Bosses let off the hook
THE HOME Office is ignoring the victims of corporate crimes like major rail crashes and accidents at work. The government has caved in to pressure from the bosses' CBI organisation and shelved its plans to introduce an offence of corporate killing.
The law is unlikely to be introduced until 2004- seven years after the government promised to legislate. Some 1,500 people have died at work since Labour came to power over five years ago.
Bonanza for the rail firms
TRAIN passenger groups reacted angrily to news of a payout of compensation for poor track maintenance on Monday of this week. Not a penny went to passengers who endured delays, cancellations and journey times longer than they were 35 years ago.
Instead some £100 million of public money went straight to Virgin Trains. Failure to upgrade the lines meant Virgin was unable to hit the maximum speed limit of its new fleet of tilting trains.
The Strategic Rail Authority decided the problems were the fault of Railtrack. Railtrack paid £500 million to train operating companies last year. This stopped many of them slipping into the red.
2,000 jobs under threat
THE HOLES in Gordon Brown's spending review keep on appearing. Around 2,000 research jobs are under threat across Britain. Brown announced £244 million for research.
But it now appears that this money will not be available until 2005-6. At Queen Mary's College in London some 100 jobs are under threat, while at King's College some 250 jobs could go.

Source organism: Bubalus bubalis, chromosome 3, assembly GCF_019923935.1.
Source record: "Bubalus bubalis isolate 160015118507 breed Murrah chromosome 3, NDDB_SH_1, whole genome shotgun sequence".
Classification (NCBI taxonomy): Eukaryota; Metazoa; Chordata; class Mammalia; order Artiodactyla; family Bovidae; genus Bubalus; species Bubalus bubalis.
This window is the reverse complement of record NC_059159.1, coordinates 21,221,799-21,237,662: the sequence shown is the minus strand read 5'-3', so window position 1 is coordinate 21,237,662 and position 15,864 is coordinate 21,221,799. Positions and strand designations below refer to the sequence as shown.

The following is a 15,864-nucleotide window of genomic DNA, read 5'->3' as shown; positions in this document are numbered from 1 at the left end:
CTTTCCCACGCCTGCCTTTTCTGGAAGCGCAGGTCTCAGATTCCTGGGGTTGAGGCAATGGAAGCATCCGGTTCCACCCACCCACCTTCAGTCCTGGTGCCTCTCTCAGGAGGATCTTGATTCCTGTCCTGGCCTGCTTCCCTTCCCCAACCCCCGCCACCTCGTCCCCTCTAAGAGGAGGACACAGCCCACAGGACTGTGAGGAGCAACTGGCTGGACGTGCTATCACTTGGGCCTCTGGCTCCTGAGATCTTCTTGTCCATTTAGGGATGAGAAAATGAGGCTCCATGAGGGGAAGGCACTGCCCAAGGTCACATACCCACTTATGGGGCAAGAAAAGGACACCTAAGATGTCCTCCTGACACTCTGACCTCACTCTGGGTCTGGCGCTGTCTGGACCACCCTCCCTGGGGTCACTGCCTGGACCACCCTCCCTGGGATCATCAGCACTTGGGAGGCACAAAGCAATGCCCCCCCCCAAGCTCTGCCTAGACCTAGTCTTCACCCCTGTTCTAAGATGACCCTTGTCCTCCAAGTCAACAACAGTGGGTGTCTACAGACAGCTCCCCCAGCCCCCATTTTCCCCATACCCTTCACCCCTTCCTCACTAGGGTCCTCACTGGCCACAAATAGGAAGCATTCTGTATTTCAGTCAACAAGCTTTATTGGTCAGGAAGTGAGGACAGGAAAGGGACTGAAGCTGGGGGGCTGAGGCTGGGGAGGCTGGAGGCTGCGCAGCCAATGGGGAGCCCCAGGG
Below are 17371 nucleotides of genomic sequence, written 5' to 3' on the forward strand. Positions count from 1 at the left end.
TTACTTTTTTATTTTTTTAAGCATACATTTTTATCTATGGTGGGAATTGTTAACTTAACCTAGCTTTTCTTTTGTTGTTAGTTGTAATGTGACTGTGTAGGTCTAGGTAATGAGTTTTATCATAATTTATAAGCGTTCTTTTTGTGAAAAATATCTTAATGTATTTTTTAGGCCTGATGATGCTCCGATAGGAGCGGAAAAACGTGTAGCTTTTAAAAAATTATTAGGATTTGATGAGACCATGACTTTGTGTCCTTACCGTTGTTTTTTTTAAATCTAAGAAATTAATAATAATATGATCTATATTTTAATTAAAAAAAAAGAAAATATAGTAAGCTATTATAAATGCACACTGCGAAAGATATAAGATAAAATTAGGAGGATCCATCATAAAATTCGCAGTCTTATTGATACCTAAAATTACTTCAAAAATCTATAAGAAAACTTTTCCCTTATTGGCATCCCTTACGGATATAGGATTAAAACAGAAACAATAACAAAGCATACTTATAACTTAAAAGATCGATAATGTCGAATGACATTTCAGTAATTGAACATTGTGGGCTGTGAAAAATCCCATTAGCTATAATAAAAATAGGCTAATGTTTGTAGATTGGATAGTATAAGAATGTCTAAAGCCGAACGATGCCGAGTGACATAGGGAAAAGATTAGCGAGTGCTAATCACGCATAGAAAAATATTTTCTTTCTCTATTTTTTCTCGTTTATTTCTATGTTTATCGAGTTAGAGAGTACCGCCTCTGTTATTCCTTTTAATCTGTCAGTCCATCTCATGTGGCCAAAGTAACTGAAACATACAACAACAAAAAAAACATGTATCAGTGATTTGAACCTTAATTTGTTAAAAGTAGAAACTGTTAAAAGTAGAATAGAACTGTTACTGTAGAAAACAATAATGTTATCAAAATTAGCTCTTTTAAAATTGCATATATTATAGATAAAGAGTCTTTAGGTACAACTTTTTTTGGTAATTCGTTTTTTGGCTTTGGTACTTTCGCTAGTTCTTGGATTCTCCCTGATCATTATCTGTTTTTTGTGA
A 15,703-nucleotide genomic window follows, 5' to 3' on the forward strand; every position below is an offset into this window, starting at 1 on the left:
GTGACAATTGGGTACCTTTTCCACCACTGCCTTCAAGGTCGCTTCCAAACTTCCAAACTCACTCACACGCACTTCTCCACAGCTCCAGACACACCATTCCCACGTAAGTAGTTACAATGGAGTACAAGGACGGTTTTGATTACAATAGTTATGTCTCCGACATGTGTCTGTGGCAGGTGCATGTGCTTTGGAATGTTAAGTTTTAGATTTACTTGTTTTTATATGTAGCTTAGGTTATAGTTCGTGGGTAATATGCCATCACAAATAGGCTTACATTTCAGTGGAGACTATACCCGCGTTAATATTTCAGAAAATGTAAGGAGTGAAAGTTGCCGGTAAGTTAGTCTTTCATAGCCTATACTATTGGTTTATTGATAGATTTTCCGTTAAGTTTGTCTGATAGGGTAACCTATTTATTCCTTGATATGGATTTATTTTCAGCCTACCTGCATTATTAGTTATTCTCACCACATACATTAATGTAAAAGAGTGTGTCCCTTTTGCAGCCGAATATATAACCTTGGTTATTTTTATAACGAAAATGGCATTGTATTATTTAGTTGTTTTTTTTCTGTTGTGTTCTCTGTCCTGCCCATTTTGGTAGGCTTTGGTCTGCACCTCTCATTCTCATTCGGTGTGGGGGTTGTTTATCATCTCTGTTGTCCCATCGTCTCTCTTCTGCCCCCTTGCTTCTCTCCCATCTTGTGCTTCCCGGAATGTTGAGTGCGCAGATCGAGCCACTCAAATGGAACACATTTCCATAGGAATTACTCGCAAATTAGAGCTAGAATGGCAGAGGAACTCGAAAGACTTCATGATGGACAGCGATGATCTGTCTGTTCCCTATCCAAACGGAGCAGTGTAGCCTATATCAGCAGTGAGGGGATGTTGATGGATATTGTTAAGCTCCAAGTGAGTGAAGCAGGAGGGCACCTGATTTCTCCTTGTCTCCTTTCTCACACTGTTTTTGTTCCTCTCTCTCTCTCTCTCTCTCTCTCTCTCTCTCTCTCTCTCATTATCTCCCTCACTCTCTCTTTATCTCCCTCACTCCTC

Schools will be companies
EDUCATION WAS supposed to be the big winner in Brown's review. Now the government has revealed its 'big idea' for education in its second and third terms.
It plans to turn top schools into 'companies' where heads, business leaders and parents can plough money they make back into the school. These 'super-schools' will lead to a two-tier system of education.
Britain's act is 'barbaric'
LAWYERS FOR children seeking asylum have labelled the British consulate in Melbourne, Australia, 'inhumane and barbaric'. Desperate brothers aged 12 and 13 fled the hated Woomera detention centre on 27 June.
The children travelled over 620 miles to the British consulate, only to be refused help. The consulate handed the children over to the Australian authorities. The two brothers face being sent back to Woomera.